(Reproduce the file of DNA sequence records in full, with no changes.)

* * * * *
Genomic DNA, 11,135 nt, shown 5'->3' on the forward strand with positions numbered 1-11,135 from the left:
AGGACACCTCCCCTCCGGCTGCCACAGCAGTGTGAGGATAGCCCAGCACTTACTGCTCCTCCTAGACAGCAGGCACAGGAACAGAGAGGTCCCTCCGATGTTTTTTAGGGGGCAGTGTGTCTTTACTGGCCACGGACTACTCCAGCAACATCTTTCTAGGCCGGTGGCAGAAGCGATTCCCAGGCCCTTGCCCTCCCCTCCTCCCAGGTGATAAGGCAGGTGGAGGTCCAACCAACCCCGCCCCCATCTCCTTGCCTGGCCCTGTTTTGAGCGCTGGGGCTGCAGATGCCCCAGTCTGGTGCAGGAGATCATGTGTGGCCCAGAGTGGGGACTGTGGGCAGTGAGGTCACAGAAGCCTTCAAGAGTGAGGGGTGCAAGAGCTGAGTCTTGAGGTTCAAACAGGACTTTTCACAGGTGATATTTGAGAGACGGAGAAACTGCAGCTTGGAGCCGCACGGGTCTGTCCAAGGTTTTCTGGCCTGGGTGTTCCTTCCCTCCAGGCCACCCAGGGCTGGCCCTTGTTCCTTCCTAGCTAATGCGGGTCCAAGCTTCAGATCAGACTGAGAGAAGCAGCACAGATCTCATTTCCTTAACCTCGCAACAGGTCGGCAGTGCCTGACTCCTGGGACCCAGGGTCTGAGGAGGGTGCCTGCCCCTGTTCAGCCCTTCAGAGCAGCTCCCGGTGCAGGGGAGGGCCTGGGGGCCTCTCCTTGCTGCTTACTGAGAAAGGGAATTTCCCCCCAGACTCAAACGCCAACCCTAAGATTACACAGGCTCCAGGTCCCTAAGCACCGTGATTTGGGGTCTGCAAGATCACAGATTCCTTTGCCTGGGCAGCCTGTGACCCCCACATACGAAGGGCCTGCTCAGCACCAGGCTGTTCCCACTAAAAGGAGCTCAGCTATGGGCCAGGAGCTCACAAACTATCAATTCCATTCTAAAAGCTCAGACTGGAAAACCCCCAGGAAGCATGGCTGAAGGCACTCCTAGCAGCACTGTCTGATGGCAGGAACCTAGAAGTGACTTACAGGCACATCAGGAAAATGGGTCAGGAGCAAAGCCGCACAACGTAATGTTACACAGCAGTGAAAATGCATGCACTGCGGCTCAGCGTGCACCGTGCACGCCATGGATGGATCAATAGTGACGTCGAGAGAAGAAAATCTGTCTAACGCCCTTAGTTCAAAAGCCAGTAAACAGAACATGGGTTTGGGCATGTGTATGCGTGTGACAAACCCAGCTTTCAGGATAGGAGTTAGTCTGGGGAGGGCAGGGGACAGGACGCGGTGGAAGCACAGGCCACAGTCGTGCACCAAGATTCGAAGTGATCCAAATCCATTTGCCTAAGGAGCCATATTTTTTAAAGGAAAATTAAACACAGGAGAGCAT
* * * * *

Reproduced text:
Genomic DNA, 11,135 nt, shown 5'->3' on the forward strand with positions numbered 1-11,135 from the left:
AGGACACCTCCCCTCCGGCTGCCACAGCAGTGTGAGGATAGCCCAGCACTTACTGCTCCTCCTAGACAGCAGGCACAGGAACAGAGAGGTCCCTCCGATGTTTTTTAGGGGGCAGTGTGTCTTTACTGGCCACGGACTACTCCAGCAACATCTTTCTAGGCCGGTGGCAGAAGCGATTCCCAGGCCCTTGCCCTCCCCTCCTCCCAGGTGATAAGGCAGGTGGAGGTCCAACCAACCCCGCCCCCATCTCCTTGCCTGGCCCTGTTTTGAGCGCTGGGGCTGCAGATGCCCCAGTCTGGTGCAGGAGATCATGTGTGGCCCAGAGTGGGGACTGTGGGCAGTGAGGTCACAGAAGCCTTCAAGAGTGAGGGGTGCAAGAGCTGAGTCTTGAGGTTCAAACAGGACTTTTCACAGGTGATATTTGAGAGACGGAGAAACTGCAGCTTGGAGCCGCACGGGTCTGTCCAAGGTTTTCTGGCCTGGGTGTTCCTTCCCTCCAGGCCACCCAGGGCTGGCCCTTGTTCCTTCCTAGCTAATGCGGGTCCAAGCTTCAGATCAGACTGAGAGAAGCAGCACAGATCTCATTTCCTTAACCTCGCAACAGGTCGGCAGTGCCTGACTCCTGGGACCCAGGGTCTGAGGAGGGTGCCTGCCCCTGTTCAGCCCTTCAGAGCAGCTCCCGGTGCAGGGGAGGGCCTGGGGGCCTCTCCTTGCTGCTTACTGAGAAAGGGAATTTCCCCCCAGACTCAAACGCCAACCCTAAGATTACACAGGCTCCAGGTCCCTAAGCACCGTGATTTGGGGTCTGCAAGATCACAGATTCCTTTGCCTGGGCAGCCTGTGACCCCCACATACGAAGGGCCTGCTCAGCACCAGGCTGTTCCCACTAAAAGGAGCTCAGCTATGGGCCAGGAGCTCACAAACTATCAATTCCATTCTAAAAGCTCAGACTGGAAAACCCCCAGGAAGCATGGCTGAAGGCACTCCTAGCAGCACTGTCTGATGGCAGGAACCTAGAAGTGACTTACAGGCACATCAGGAAAATGGGTCAGGAGCAAAGCCGCACAACGTAATGTTACACAGCAGTGAAAATGCATGCACTGCGGCTCAGCGTGCACCGTGCACGCCATGGATGGATCAATAGTGACGTCGAGAGAAGAAAATCTGTCTAACGCCCTTAGTTCAAAAGCCAGTAAACAGAACATGGGTTTGGGCATGTGTATGCGTGTGACAAACCCAGCTTTCAGGATAGGAGTTAGTCTGGGGAGGGCAGGGGACAGGACGCGGTGGAAGCACAGGCCACAGTCGTGCACCAAGATTCGAAGTGATCCAAATCCATTTGCCTAAGGAGCCATATTTTTTAAAGGAAAATTAAACACAGGAGAGCAT